In State v. Tilden, No. A146914 (Or. Ct. App. 2012), the Oregon Court of Appeals reversed a conviction on 101 counts related to child pornography possession as the state had not proven that the images found in the defendant's cache were ever possessed or controlled by the defendant.
The defendant was charged and convicted of 101 counts of encouraging child sexual abuse under an Oregon statute, one count for each image of child pornography found on his computer. A forensic analysis of the computer revealed that the images appeared on the defendant's computer after he "accessed [the] website by clicking on a link in an e-mail." The images were stored in his cache, which was later deleted but recovered from unallocated space.
At trial, the state argued the defendant possessed the images. No evidence was presented to show the "defendant actually did anything with the images other than view them on the website," though the forensic examiner testified as to the defendant's capability to do more, such as explaining that the images could be saved to a CD or thumb drive. A jury instruction noted that no evidence had been presented to show such actions had occurred, but in his closing argument, the prosecutor said:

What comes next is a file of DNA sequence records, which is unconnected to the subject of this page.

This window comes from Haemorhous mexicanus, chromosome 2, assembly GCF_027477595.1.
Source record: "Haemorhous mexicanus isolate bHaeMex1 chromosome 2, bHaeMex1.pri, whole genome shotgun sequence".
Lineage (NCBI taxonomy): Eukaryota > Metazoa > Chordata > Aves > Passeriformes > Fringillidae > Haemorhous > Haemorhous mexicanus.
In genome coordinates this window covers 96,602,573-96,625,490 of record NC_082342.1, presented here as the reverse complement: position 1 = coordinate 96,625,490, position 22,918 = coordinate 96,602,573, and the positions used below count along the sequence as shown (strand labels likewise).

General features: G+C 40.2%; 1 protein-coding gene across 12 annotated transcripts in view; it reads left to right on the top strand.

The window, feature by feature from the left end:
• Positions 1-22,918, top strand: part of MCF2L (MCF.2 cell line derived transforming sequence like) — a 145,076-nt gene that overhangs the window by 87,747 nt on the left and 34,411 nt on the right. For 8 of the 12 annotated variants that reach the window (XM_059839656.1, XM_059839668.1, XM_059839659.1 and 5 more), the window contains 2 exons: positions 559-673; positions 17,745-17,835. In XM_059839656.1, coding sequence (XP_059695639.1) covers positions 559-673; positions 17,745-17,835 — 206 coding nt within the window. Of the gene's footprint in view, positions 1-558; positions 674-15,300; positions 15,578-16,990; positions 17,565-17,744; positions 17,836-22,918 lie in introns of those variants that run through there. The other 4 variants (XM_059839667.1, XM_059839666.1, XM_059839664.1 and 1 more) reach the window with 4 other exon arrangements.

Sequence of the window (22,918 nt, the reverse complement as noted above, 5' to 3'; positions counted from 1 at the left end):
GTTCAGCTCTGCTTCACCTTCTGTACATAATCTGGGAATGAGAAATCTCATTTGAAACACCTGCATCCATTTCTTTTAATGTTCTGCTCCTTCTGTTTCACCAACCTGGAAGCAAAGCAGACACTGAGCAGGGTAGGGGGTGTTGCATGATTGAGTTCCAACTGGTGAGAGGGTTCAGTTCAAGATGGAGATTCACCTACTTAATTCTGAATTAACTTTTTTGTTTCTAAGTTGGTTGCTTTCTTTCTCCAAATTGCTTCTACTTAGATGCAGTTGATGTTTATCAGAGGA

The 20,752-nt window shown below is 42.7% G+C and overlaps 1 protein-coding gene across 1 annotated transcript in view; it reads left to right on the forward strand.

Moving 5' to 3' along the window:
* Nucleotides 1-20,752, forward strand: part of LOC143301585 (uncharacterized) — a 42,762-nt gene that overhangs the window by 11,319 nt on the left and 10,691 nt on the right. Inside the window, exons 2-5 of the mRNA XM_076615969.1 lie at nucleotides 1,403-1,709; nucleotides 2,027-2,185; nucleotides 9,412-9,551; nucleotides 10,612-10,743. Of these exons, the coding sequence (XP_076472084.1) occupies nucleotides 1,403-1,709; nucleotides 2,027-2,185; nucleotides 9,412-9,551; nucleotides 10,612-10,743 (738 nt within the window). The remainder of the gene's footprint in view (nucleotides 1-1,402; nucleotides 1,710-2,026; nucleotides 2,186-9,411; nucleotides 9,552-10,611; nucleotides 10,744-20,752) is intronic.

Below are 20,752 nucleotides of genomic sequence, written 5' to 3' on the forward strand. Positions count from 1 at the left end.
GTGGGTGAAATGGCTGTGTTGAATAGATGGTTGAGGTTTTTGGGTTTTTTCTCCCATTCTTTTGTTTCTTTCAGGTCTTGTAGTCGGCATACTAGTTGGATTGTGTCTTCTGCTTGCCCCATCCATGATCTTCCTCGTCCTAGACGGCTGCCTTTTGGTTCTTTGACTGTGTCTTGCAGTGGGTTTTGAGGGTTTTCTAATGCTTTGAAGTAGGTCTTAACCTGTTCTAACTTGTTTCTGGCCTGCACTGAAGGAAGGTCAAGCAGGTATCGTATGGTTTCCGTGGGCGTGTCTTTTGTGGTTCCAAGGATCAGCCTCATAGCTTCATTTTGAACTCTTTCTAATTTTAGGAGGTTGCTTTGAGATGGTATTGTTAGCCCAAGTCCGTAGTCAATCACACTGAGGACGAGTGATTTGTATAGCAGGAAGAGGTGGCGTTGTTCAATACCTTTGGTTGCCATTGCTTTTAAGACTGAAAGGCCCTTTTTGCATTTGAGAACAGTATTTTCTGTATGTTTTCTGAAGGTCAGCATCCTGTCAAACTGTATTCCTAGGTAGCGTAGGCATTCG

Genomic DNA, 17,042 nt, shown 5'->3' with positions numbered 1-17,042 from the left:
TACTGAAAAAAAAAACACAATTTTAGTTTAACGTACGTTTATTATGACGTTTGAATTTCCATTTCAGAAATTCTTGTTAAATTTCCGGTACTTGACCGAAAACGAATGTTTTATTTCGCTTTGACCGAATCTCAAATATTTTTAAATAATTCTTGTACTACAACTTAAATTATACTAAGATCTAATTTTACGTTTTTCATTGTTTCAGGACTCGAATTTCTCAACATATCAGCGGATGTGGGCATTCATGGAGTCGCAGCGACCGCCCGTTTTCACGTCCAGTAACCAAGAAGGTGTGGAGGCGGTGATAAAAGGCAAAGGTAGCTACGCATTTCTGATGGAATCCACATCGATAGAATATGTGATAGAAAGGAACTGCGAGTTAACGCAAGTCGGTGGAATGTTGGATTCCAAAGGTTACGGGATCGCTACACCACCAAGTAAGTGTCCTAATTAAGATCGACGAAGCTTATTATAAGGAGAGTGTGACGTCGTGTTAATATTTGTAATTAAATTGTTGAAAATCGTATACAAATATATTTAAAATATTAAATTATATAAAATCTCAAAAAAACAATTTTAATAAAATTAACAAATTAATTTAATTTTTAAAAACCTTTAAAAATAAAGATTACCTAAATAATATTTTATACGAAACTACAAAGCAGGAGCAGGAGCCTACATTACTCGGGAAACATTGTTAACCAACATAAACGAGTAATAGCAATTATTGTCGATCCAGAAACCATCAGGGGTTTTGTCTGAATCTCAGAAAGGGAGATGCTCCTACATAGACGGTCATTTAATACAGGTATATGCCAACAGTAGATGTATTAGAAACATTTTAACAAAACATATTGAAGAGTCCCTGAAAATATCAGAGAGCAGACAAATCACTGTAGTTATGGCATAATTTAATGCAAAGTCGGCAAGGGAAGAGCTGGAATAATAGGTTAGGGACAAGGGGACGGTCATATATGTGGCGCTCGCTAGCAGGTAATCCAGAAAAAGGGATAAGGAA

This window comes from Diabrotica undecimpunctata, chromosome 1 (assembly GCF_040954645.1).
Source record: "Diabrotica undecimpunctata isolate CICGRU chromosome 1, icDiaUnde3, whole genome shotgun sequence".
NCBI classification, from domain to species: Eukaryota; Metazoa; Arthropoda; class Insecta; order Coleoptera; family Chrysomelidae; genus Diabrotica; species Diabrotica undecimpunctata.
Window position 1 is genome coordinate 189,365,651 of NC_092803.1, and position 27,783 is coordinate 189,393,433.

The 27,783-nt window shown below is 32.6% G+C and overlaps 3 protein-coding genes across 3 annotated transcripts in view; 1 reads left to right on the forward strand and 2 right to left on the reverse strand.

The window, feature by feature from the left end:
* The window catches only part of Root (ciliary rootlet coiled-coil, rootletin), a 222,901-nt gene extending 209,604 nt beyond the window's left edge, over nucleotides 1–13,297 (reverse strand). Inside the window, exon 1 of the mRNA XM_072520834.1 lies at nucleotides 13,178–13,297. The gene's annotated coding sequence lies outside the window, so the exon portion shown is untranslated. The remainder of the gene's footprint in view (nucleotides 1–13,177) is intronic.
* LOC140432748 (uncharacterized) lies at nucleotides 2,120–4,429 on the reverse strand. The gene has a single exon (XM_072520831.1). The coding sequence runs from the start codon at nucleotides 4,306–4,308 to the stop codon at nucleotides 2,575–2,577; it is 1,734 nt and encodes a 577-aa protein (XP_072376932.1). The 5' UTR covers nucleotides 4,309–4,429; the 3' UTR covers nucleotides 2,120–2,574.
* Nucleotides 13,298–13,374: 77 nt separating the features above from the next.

″[The forensic examiner] talked about [defendant’s] ability to control each one of those digital images. He controlled whether they could be printed, transmitted, saved, downloaded. He talked about saving and downloading some—same thing. The fact that [defendant] didn’t do that doesn’t negate the fact that he had control over whether that happened. And interestingly enough he talked about, ’Well, hey, I didn’t download it and I didn’t print—or transmit it,’ excuse me. So he knew he could, he knew he had control of it.On appeal, the defendant argued that the evidence was insufficient to prove possession or control of the images. The state argued that the claim was not properly preserved at trial, and the court agreed, reviewing for plain error. The court of appeals held that because the state failed "to offer evidence that defendant had done something more than view the images on a website," there had been no proof of possession or control. As such, the convictions were reversed.